Even when a boy, Antiokh could speak several languages, with Greek spoken as mother tongue in the family. Father and mother took charge of his education. Particular attention was given to mathematics, astronomy, physics and other sciences essential to military career. His tutors were foremost savants of the day: Anastasy Kondoidi, a Greek priest (and subsequently, Bishop of Vologda), taught Old Greek, Latin and Italian-Kondoidi came to Russia together with the Kantemirs; the other tutor was Ivan Ilyinsky, a brilliant expert in Old Russian letters and the Russian language at large (after-wards he became a translator at the St. Petersburg Academy of Sciences). He instilled a good sense of philology in Antioch Kantemir, destined to become Russia's first secular poet. Antiokh gained but little from his course at Moscow's Slavonic-Greek-Latin Academy. Rhetoric was taught in a simplistic, primitive way reduced to a schoolbook repetition of formal corollaries and hollow phrases, and that kind of claptrap: say, was the woman a human being for lack of a beard? All that was muddled in mythological terminology. Now, the subjects discussed in physics: were roses in paradise without thorns? Was paradise still in existence, and if it was, what had it been like under Adam and Eve? But Kantemir recalled with much gratitude the St. Petersburg Academy of Sciences opened in 1725 and a university set up under its wing. * Premier lecturers were there. Antiokh said he gained a lot from the lectures of the first Russian academicians-Johann Bernoulli (mathematics), Georg Buelfinger (physics), Gotlieb Beier (history), Christian Gross (philosophy), among others. A course in ethical philosophy by Ch. Gross had a particular impact on the young prince. These lecturers were amazed at the young man's great talents, and they thought he might make a good president of the Academy of Sciences in time.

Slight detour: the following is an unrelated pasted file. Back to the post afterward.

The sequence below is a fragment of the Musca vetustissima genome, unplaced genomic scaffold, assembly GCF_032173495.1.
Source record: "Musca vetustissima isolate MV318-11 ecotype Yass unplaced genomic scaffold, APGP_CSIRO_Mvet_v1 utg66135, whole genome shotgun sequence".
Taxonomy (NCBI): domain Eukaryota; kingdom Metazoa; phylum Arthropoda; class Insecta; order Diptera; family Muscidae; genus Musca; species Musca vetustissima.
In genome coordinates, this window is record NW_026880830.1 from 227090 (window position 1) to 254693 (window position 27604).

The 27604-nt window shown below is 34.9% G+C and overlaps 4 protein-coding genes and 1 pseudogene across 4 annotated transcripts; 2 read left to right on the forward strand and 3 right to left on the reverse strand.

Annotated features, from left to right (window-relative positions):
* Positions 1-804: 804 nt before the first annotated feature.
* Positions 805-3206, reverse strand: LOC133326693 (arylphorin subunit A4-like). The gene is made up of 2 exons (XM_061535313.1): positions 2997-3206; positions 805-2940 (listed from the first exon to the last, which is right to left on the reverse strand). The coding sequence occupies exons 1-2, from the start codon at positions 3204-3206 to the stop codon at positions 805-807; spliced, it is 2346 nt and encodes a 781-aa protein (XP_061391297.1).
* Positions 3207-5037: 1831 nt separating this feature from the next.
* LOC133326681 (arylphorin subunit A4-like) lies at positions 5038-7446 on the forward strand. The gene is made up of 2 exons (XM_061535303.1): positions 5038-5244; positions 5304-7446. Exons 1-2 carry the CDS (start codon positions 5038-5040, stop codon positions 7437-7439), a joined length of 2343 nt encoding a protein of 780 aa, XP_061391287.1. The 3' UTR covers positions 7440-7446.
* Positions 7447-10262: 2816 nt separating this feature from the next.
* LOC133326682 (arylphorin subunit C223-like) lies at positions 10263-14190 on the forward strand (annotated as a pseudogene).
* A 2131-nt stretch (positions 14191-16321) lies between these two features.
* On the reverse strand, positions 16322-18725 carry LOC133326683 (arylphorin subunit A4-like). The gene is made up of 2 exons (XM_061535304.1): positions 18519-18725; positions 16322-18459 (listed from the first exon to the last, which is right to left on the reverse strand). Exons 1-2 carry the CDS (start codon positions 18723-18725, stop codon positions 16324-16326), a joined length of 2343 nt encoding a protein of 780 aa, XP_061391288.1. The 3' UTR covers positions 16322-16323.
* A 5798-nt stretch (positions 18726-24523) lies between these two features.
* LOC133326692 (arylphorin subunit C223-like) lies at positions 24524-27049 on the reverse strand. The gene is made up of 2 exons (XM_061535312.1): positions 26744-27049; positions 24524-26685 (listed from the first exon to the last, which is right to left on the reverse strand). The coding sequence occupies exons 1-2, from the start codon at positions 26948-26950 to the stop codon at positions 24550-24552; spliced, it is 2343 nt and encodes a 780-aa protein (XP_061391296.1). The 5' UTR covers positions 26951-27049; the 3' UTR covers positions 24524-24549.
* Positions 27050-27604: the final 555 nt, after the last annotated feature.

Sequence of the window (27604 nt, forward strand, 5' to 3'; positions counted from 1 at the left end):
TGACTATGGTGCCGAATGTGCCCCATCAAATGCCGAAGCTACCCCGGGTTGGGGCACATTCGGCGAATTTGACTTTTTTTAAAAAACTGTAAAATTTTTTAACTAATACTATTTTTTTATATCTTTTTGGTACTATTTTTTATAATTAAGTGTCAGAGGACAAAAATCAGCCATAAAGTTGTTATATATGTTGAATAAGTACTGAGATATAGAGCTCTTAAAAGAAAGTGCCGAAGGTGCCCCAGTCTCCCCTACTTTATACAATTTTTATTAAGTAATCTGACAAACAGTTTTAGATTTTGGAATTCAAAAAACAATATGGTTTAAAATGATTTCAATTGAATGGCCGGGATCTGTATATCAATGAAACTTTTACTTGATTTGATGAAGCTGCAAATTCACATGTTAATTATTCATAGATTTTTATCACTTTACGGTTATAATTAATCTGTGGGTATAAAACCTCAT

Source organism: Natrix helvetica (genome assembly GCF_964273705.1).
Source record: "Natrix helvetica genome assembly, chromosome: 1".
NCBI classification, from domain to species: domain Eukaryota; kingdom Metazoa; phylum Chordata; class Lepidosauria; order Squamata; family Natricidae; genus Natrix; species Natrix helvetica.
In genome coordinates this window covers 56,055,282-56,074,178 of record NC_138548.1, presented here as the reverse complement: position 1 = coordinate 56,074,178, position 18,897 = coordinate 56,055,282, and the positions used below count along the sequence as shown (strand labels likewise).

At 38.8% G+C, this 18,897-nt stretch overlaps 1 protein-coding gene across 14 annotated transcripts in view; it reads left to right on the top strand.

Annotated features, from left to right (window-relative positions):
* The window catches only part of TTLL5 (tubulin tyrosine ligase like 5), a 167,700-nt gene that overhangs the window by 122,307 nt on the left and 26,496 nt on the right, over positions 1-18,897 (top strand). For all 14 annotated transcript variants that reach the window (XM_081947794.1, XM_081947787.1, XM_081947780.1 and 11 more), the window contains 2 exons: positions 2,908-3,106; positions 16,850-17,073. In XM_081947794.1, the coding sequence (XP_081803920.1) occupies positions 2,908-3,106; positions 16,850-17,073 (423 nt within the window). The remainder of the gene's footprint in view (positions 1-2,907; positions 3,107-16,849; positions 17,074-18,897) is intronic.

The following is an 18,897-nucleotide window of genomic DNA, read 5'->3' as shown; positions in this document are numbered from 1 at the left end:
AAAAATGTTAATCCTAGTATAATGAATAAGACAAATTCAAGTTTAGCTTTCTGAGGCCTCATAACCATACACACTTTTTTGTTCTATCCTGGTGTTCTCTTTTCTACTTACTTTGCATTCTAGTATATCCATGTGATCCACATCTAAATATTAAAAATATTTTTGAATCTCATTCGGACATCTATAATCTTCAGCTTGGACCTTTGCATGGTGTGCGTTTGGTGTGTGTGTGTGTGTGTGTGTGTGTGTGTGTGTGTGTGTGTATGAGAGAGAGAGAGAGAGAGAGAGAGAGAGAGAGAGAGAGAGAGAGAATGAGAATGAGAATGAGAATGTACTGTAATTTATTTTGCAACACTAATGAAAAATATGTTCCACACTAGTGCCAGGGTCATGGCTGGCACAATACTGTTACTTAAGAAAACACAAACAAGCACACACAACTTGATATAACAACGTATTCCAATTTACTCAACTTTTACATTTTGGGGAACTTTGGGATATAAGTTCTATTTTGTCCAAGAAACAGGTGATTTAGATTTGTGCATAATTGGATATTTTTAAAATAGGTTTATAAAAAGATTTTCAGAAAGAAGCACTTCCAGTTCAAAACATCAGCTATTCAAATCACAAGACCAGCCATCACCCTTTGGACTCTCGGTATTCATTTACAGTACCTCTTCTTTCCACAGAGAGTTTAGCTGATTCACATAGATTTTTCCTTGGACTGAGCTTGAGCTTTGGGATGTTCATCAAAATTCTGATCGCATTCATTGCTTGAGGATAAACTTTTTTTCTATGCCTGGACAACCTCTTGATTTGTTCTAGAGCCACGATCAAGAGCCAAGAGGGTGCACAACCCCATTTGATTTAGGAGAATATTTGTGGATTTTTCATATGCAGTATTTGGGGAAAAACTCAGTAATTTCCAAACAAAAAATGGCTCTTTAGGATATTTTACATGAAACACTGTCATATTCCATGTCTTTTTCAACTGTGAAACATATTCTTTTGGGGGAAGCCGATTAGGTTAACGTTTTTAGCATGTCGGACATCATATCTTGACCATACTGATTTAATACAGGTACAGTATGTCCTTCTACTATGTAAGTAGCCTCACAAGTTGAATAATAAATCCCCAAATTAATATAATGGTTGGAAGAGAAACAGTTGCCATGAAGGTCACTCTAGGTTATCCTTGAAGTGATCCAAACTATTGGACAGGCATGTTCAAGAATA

Antiokh inherited from his parents, alongside diligence, and love of the arts and sciences, a mild temper as well. According to G. Beier, the young man was remarkable for "affable ways and manners that made even strangers

* See: Zh. Alferov, E. Tropp, "St. Petersburg's Window on Science", Science in Russia, No. 3, 2003. -Ed

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glow on him". And yet he was resolute in discarding whatever could look useless to him or could disagree with his credo. Straightforward and upright, Kantemir was intolerant of cunning and duplicity, which was a drawback for an ambassador of the time.

On April 7, 1732, Lord Harrington wrote a long letter to C. Rondo which said this in part: Prince Antiokh Kantemir arrived last week as Her Majesty's resident and, in a day or two, was kindly received by the king in an audience granted to him. - You can tell ministers of the Russian court, Lord Harrington continued, that His Majesty was pleased at Her Majesty's avowed desire to keep amicable relations with the king, as testified by the arrival of the prince; on his part, His Majesty would miss no opportunity in furthering good accord and friendship between Russia and Great Britain. As to the person of the prince who had arrived as resident envoy, he was making a very favorable impression on everybody. Lord Harrington assured that the English would to their utmost to make his stay in England pleasant.